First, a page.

Monday, January 29, 2007


The New York Times

THE drives that lead powerful men to self-destructive sexual encounters have little to do with sex, according to psychiatrists and other mental health experts.

Instead, they cite an explosive psychic combination of unhealthy narcissism and a grandiose sense that normal rules do not apply to oneself. At work are the narcissist's desperate need to prove himself and, paradoxically, a deep urge for failure. When these forces of self-betrayal encounter the temptations brought by power, the results can destroy even the most prominent, with the inexorable logic of a Greek tragedy.

No one can say from afar what motivates a given public figure; psychotherapists cannot diagnose at a distance. And a single incident in a person's life - no matter how notorious or consequential it becomes -may not indicate a lifelong pattern in personality.

Still, many experts see patterns in the well-publicized difficulties of Gary Hart, whose Presidential campaign ended amid allegations of ''womanizing''; Jim Bakker, the television evangelist who left his pulpit after an adulterous affair, and Mayor Marion S. Barry Jr. of Washington, who has said he will change his behavior in response to criticism of his drinking habits and late-hour visits to private homes.

The sexual nature of the indiscretions is, no doubt, partly due to the opportunities for dalliance that power and fame bring. ''Some women love to be involved with men of power; it's a mutual seduction,'' said Judd Marmor, a psychoanalyst in Los Angeles. ''The trouble begins, though, when that is combined with the arrogance of power, the feeling that the rules are made for other people, not for oneself.'' It is excess beyond the normal arrogance because it summons people to such unrealistic heights and suspension of judgment that by any definition it seems to indicate a pathology at work, in the view of many of those interviewed.

Psychologists say the syndrome can lead to other kinds of abuses of power unrelated to sex - even to debacles like the Iran-contra scandal or Watergate.

''There is a terrific seduction of the spirit that takes place when you are surrounded by admiring throngs, when the red carpet is laid out for you,'' said Dr. Marmor. ''Unless you are aware of the blinding effect the adulation can have, your judgment can be impaired so that you begin to feel that you are immune to normal limits and penalties. You see it in Gary Hart, and you see it, too, in the arrogance that lies behind Irangate.''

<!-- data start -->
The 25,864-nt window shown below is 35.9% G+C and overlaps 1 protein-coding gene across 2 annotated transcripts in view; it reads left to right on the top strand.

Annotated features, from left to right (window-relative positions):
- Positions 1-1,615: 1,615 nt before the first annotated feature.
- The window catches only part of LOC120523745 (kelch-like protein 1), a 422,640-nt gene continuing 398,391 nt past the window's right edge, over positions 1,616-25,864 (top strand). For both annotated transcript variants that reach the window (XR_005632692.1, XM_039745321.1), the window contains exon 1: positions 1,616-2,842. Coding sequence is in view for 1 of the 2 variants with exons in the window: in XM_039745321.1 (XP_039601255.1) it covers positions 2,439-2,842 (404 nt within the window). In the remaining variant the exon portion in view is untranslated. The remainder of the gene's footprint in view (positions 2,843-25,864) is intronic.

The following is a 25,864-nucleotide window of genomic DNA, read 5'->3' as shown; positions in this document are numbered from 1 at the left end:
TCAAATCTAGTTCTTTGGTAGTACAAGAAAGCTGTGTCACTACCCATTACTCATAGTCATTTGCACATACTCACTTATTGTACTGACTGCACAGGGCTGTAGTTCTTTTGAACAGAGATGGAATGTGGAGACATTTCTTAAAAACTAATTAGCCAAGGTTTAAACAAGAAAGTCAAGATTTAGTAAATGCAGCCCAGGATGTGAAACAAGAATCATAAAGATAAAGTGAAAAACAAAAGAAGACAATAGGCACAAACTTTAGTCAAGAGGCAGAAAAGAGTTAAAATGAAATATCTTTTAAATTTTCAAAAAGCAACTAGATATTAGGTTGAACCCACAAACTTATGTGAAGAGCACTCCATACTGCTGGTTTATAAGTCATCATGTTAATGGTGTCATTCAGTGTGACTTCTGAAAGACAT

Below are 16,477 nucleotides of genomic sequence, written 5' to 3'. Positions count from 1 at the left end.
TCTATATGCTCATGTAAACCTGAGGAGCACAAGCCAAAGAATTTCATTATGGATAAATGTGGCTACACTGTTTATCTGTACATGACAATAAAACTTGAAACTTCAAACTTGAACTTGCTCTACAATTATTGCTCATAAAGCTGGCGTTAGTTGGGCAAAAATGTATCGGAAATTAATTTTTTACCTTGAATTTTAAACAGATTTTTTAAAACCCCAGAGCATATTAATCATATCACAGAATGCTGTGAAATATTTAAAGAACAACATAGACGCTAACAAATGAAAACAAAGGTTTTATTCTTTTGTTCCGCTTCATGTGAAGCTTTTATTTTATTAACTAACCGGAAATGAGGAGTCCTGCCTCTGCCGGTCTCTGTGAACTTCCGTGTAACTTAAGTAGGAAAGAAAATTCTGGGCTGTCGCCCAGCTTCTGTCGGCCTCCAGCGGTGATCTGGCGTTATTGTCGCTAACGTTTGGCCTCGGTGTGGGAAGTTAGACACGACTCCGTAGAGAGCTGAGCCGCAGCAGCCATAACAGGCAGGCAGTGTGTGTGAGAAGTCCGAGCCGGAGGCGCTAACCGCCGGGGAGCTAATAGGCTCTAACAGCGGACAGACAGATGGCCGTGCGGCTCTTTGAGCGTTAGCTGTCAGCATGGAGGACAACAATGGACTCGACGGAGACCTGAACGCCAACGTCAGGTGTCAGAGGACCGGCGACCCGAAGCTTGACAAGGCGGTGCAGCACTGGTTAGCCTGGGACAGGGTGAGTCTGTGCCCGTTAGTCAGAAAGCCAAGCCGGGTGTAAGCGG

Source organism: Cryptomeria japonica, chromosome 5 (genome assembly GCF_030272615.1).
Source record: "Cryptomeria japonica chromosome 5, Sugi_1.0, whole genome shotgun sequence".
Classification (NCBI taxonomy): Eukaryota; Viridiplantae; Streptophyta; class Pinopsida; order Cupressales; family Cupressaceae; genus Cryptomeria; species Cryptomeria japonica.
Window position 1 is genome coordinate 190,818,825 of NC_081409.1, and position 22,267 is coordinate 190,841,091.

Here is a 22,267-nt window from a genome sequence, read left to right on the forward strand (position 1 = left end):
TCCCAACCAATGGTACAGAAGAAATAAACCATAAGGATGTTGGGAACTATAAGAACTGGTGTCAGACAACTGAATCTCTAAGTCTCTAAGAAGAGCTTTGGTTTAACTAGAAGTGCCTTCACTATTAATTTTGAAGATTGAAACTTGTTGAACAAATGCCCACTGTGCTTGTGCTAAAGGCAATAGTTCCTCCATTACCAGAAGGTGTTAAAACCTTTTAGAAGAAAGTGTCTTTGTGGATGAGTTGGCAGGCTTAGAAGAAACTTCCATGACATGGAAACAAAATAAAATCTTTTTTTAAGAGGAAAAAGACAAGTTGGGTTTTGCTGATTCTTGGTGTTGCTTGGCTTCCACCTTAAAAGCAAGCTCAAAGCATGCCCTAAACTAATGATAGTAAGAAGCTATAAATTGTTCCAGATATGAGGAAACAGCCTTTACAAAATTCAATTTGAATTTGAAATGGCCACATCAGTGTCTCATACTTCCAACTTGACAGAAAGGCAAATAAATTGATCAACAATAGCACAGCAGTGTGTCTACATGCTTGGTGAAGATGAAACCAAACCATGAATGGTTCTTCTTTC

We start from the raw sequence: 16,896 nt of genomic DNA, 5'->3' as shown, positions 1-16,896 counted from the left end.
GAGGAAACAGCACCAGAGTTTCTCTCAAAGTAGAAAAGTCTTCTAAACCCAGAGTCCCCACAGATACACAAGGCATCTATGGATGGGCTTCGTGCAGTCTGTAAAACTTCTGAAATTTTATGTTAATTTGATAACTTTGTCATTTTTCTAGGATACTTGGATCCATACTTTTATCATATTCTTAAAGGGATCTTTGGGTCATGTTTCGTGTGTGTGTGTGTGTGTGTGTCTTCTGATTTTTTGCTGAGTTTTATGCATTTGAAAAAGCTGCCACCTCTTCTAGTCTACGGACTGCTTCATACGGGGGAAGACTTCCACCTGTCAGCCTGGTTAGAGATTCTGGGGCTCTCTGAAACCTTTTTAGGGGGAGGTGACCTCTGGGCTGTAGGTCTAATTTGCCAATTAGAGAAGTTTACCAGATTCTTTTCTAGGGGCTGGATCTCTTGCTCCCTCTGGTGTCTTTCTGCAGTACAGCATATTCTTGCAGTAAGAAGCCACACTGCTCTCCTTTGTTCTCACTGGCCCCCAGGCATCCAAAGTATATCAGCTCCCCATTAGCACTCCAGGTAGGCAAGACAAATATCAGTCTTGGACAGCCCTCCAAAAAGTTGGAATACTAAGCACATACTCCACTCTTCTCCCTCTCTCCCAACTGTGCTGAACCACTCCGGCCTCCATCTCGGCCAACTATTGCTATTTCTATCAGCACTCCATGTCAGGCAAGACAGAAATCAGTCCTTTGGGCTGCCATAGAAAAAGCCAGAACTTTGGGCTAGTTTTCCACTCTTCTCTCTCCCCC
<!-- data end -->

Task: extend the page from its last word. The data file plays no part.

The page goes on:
Ann F. Lewis, national director of Americans for Democratic Action and former director of the Democratic National Committee, said: ''From the moment you enter the world of a Presidential campaign, the normal rules no longer seem to apply. You're in a vacuum-sealed universe where everyday concerns no longer exist. It's easy to forget the rules of the real world.

''But they are neither expired nor suspended - they're waiting for you right outside the door.''

That feeling of grandiosity is one of the appeals of power in the first place, particularly for the character type known to psychoanalysts as the narcissist. The hallmark of the narcissist is a sense of entitlement, of being special and outside the rules.

''Hart wanted to feel he led a charmed life,'' said L. Jolyon West, chairman of the department of psychiatry at the medical school at the University of California at Los Angeles, who has friends among Mr. Hart's important supporters. ''He had a self-deceptive sense of invulnerability; he seemed to believe he would not be found out, no matter the risks he took. In that way he seems similar to Ivan Boesky,'' the Wall Street figure involved in an insider trading scandal.

''Gary Hart had a blind spot,'' said William Schneider, a political analyst at the American Enterprise Institute. ''He thought his passions and foibles were irrelevant; he did not sense how important the character of the President is. The word around Washington was that Hart felt special and invulnerable.''

Mr. Hart, who has consistently resisted efforts to delve into the private aspects of his life, has made himself unavailable to reporters' questions since his withdrawal from the campaign, and his press office turned away an effort to elicit his thoughts about political and psychological characterizations of him.

Healthy Variety of Narcissism

There is a healthy variety of narcissism, a feeling of excellence that is the natural companion of true accomplishment. Indeed, a certain degree of healthy narcissism is thought to be a prerequisite to success in politics, as in other fields. But the pathological form of narcissism impels people to achieve for neurotic reasons.